What about you?  Do you prefer a three column layout over a two column layout in an online or print magazine?  Would you like to see a one column format for online magazines and newsletters?


Dr. Bill (William L.) Smith said...

I have a large monitor for reading such publications... ;-)

Linda Herrick Swisher said...

I've always read that 2-column newsletters were easier to read, so when I took over as editor of the Indiana Genealogical Society Newsletter, I wondered why it was 1-column (it's strictly an online publication). One of our committee heads emailed to welcome me to the position. He clued me in and said he hoped I wouldn't change the 1-column format. I hadn't considered that what was easy to read on a printed page might not be as easy when it's an online PDF.

Kathryn Doyle said...

Randy, thanks for this. I totally agree and it's why the California Genealogical Society eNews is one-column even though I've had a few suggestions to change to a more "traditional" look.

Unknown said...

I think that any publication that creates a physical edition should maintain the multi column format. It is easier to read. However, as more publications created digital editions, they should consider how their publicans are read on a computer. Any publication that is purely electronic should work to create something that is easy to read on a computer and not worry too much about traditional publication "rules."

Celia Lewis said...

It's that transition/history problem, Randy - from old-style reading 2 (or 3) column paper articles, to reading pdf articles on a screen (I have a large monitor also). When publishers move to only electronic articles, we'll switch back to 1-column, I'm sure. Cheers.

Mister Tolley said...

It might not work for all situations, but there is a free application called readability from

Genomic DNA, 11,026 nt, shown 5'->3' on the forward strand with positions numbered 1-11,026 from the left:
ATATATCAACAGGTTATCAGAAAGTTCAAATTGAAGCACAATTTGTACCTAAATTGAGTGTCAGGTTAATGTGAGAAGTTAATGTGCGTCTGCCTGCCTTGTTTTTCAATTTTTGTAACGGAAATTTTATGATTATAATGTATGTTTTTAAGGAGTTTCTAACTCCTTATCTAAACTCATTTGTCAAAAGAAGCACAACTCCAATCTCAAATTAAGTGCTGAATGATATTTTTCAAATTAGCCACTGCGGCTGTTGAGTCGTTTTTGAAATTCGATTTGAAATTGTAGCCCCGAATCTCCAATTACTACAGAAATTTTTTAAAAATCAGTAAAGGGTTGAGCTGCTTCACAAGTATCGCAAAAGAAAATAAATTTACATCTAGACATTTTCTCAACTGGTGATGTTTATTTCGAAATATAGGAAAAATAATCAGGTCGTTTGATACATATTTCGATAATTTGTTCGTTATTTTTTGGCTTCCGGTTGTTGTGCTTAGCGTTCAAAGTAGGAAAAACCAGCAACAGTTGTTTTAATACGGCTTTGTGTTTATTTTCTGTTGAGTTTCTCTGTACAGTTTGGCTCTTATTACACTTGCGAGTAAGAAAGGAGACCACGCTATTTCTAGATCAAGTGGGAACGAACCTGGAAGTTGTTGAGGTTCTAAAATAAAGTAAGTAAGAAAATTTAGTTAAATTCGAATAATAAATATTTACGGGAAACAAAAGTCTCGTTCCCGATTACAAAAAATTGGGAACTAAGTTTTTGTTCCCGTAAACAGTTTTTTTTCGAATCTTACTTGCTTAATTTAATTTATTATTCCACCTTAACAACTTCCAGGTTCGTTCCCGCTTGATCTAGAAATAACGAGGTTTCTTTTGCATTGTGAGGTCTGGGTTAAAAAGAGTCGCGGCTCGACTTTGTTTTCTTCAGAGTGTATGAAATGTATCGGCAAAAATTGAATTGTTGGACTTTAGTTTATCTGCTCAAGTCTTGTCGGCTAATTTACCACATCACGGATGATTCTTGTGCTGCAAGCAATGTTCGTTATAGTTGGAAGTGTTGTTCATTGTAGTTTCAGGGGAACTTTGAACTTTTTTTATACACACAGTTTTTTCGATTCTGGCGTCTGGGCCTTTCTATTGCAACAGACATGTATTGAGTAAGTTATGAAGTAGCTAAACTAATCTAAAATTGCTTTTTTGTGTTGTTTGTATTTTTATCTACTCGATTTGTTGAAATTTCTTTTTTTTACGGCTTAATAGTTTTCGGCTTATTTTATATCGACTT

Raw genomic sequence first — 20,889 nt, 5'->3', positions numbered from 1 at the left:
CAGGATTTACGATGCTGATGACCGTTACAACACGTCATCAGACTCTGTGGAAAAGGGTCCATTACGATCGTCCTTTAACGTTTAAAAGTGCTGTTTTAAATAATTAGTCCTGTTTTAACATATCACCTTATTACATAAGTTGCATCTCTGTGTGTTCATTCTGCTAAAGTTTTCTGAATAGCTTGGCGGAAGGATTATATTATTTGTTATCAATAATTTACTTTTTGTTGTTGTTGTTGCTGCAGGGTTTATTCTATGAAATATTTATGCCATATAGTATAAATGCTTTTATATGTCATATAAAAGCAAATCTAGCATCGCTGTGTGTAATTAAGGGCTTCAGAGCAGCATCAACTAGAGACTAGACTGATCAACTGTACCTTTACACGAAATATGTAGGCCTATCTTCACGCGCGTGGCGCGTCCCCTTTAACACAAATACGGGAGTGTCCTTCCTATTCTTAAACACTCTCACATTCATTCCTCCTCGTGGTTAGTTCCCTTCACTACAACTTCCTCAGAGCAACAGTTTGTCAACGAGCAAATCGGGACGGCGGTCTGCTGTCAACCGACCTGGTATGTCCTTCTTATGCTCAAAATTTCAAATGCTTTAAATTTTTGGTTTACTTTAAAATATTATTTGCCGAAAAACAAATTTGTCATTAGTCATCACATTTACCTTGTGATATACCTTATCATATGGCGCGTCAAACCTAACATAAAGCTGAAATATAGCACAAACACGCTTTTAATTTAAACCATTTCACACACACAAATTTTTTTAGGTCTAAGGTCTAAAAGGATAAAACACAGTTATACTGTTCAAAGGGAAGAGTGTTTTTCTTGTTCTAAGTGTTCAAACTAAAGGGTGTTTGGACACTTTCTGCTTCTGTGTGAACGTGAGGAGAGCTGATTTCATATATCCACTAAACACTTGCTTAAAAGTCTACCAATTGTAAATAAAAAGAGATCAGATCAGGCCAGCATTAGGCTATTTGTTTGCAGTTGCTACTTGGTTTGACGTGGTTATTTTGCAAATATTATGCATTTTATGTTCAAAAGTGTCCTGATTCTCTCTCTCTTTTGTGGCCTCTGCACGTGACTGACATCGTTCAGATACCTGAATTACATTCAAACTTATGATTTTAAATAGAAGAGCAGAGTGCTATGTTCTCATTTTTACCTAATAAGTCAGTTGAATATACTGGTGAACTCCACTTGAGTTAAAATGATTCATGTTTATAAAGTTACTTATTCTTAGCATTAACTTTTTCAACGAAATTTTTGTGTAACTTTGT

which translates webpages into a much better and controllable format for reading. You can set the type size, font/background colour etc. It can also re-format pages to Kindle format and send them to your Kindle account - almost seamlessly.

Debbie Parker Wayne, Certified Genealogist® said...

I'm so glad to find out I'm not the only one who is frustrated by online publication formats. I agree the two or three column format is better for print publication. But as much as I love having my journals and newsletters electronically, I detest all of the scrolling required to read multiple columns even on a large monitor.

When groups just post their print publication for online access I can almost understand not doing the extra work to make it easily readable electronically. But when the only publication is electronic there is no excuse for making it so hard for the reader.

"Someone" should create a tool to reformat documents to one column for PDF publication online. Computers are supposed to work for us, not make us work harder. :-)

Chad said...

Randy, I am able to solve the problem you describe by physically rotating my monitor by 90 degrees (it is designed for that and I think most newer digital monitors are). Before doing the rotation, in Windows 7 I go to the Control Panel, click on Change Screen Resolution, and then change the "landscape" setting to "portrait".

This is also a good change to make for reading online newspapers and lengthy blog posts.